Love mystery? There's no need to embrace mysticism. Rather, embrace modern science. You end up with genuine mystery, not a religiously-tinged variety.
Case in point: the cover story in this week's New Scientist, "Reality Check." The online title is "Quantum Weirdness: the battle for the basis of reality."
This video, Reality's Hidden Layers, that is based on the story tells you the basics. Something has to go -- reality, relativity, causality, free will. They can't all coexist as how they are currently understood to be.
Here's how the cover story ends.
Rudolph doesn't have an answer – no one does. But he reckons the problem is that we are still hopelessly anthropocentric.
The growing disconnection between our experience of the world and the results of quantum experiments, he says, are simply a modern version of the ever-more complex epicycles that Ptolemy and those who followed him used to explain the motions of the heavenly bodies. The problem back then was that we could only see the planets as revolving around Earth; it took Copernicus to turn things around, and suddenly all was plain and simple.
Perhaps we have constructed theories such as relativity and quantum theory with a similarly limited view, in thrall this time to a sense of space and time that might not exist beyond ourselves. "We think time and position and so on are important variables for describing the world because we evolved to perceive them," says Rudolph. "But whatever is going on down there doesn't seem to worry about them at all."
So there you have it. When the light shines on that the half-silvered mirror, what we see is hardly a reflection of the world as we would like to know it. Reality, relativity, causality, free will, space and time: they can't all be right. But which ones are wrong?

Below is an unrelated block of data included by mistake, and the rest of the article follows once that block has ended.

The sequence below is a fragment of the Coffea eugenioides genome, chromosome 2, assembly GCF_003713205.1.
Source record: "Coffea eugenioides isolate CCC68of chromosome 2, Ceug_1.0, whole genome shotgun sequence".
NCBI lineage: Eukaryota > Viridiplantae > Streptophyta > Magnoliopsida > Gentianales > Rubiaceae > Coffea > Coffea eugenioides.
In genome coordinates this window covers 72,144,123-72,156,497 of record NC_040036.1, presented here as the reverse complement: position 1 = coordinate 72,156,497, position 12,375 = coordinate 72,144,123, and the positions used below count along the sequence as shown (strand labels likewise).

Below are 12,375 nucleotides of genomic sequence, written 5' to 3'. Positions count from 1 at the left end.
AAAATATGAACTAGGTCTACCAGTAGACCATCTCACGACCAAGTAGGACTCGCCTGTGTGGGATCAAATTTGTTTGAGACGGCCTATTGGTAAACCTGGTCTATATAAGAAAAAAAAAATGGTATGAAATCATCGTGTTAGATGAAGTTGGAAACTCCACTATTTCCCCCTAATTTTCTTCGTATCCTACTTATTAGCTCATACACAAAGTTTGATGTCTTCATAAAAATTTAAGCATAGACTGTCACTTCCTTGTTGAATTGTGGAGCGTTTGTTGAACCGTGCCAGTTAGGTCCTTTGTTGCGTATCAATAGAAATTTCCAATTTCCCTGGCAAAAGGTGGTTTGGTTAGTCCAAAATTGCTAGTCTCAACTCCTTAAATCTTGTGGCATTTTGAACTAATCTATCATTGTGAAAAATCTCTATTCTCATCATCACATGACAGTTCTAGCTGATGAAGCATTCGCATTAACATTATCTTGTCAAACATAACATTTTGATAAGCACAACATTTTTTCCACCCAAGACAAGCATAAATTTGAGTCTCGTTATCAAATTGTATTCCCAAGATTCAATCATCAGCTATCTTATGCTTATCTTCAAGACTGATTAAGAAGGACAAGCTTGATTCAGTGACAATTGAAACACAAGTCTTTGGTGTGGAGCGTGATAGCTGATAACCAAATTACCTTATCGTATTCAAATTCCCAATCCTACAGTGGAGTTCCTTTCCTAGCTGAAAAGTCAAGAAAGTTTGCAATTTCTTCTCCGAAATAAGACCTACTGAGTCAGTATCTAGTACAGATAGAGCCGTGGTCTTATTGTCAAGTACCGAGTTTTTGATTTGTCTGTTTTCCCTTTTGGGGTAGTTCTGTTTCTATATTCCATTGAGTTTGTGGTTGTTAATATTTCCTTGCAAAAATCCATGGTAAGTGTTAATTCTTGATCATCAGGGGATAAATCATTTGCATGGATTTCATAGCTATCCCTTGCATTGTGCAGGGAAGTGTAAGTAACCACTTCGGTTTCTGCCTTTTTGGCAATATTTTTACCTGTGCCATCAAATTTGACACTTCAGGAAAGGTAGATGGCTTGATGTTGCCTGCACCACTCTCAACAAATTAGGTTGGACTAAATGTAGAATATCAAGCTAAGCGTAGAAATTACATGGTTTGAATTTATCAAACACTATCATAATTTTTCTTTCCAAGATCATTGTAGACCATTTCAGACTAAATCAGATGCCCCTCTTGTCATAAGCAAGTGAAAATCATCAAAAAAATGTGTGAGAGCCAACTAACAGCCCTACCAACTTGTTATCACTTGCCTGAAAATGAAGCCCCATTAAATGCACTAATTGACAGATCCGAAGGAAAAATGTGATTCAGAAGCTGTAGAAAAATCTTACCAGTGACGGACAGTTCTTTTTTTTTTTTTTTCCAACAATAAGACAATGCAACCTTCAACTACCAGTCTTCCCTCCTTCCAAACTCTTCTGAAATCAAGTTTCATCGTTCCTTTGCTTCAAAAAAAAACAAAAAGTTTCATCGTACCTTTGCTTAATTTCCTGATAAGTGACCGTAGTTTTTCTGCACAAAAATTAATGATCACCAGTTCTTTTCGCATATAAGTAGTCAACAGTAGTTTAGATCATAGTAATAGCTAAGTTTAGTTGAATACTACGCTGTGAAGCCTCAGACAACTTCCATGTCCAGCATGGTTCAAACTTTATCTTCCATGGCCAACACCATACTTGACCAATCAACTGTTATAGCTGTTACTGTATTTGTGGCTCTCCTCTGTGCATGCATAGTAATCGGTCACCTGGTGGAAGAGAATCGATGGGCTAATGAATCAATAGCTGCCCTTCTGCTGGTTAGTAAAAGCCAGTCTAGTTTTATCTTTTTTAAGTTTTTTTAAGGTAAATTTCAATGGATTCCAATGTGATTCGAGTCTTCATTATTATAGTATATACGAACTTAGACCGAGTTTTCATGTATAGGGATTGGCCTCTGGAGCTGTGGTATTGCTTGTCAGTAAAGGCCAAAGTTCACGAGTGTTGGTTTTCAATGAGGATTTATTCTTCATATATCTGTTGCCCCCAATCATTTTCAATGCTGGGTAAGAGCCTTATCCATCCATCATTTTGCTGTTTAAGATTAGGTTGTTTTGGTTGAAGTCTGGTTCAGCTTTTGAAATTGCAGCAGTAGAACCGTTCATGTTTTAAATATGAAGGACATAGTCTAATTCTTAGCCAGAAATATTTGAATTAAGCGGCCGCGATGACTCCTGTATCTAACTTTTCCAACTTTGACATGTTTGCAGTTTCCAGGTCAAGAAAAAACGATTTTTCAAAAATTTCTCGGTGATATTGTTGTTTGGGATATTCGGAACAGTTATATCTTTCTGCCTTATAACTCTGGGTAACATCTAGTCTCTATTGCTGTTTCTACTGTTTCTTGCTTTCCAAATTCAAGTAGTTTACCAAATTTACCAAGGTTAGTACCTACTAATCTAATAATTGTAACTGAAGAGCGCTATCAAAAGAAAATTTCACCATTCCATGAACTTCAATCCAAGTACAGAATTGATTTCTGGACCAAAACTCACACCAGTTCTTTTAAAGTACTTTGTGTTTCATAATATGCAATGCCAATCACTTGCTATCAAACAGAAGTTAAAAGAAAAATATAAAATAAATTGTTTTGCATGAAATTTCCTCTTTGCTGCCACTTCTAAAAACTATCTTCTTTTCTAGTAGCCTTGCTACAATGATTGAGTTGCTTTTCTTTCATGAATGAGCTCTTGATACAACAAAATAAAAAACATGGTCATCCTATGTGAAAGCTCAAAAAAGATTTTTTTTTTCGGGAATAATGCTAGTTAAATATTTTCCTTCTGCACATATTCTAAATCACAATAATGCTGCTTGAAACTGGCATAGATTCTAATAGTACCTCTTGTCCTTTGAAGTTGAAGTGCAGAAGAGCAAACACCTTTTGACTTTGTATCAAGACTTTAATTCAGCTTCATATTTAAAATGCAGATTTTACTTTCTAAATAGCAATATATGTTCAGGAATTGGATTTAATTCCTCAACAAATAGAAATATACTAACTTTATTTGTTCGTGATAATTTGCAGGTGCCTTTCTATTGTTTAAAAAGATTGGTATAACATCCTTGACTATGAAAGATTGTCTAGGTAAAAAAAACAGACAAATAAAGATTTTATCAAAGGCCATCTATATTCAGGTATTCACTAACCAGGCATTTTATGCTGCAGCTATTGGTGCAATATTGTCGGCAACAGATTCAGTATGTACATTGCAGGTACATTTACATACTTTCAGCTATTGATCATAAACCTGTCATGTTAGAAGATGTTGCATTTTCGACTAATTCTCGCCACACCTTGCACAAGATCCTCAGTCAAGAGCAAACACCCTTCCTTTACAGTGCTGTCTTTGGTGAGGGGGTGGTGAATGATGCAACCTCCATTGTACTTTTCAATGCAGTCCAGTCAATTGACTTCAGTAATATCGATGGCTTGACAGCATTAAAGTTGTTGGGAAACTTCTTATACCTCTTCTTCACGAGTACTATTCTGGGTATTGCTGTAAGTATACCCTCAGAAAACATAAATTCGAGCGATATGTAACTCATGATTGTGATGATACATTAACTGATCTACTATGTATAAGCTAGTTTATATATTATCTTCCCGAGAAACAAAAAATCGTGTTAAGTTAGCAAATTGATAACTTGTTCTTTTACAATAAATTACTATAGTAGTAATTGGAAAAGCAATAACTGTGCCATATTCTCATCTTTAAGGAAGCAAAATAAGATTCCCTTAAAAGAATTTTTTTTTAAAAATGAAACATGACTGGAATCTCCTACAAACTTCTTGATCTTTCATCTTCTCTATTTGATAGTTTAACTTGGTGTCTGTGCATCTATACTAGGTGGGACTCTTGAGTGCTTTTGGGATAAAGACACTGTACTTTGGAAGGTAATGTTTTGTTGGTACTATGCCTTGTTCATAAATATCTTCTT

Maybe we will never know which ones are wrong. Maybe reality "as it is," if those words even make any sense, will be forever hidden from us.
After all, the universe is some 14 billion years old. We humans came on the scene a few hundred thousand years ago. Our scientific understanding of the universe, and also of ourselves, is in its infancy.
As the quotation above, plus the video, note, humans evolved to survive, not to comprehend the cosmos. What worked for us on the grassy plains of Africa -- such as understanding cause and effect as it related to prey/predator behavior, hunting/gathering, and such -- may not be attuned to how reality is on much subtler levels.
This doesn't mean that religiosity, spirituality, mysticism, supernaturalism, or other non-scientific ways of comprehending reality are any better suited to figuring out what reality is all about.
Limitations of the human brain, body, and mind are universal. Gurus as well as physicists have them; meditators as well as astronomers have them. We can't escape our peculiar Homo sapiens way of looking upon the world.
What would be truly remarkable is that a species which recently evolved on Earth, one planet orbiting one sun that is one of several hundred billion stars in a galaxy that is one of a hundred billion of so in the visible universe that may be but one of countless in a multiverse cosmos, somehow quickly managed to understand the inner workings of reality.
I deeply doubt this has happened.
As the New Scientist story strongly implies, reality doesn't care about us; it isn't about us; how humans see things likely bears little or no resemblance to how those things are in themselves (again, if "in themselves" has any meaning -- another mystery we are clueless about).
Awe seems to me to be a perfectly appropriate attitude toward the cosmos.
Believing that we are close to comprehending it... utterly inappropriate.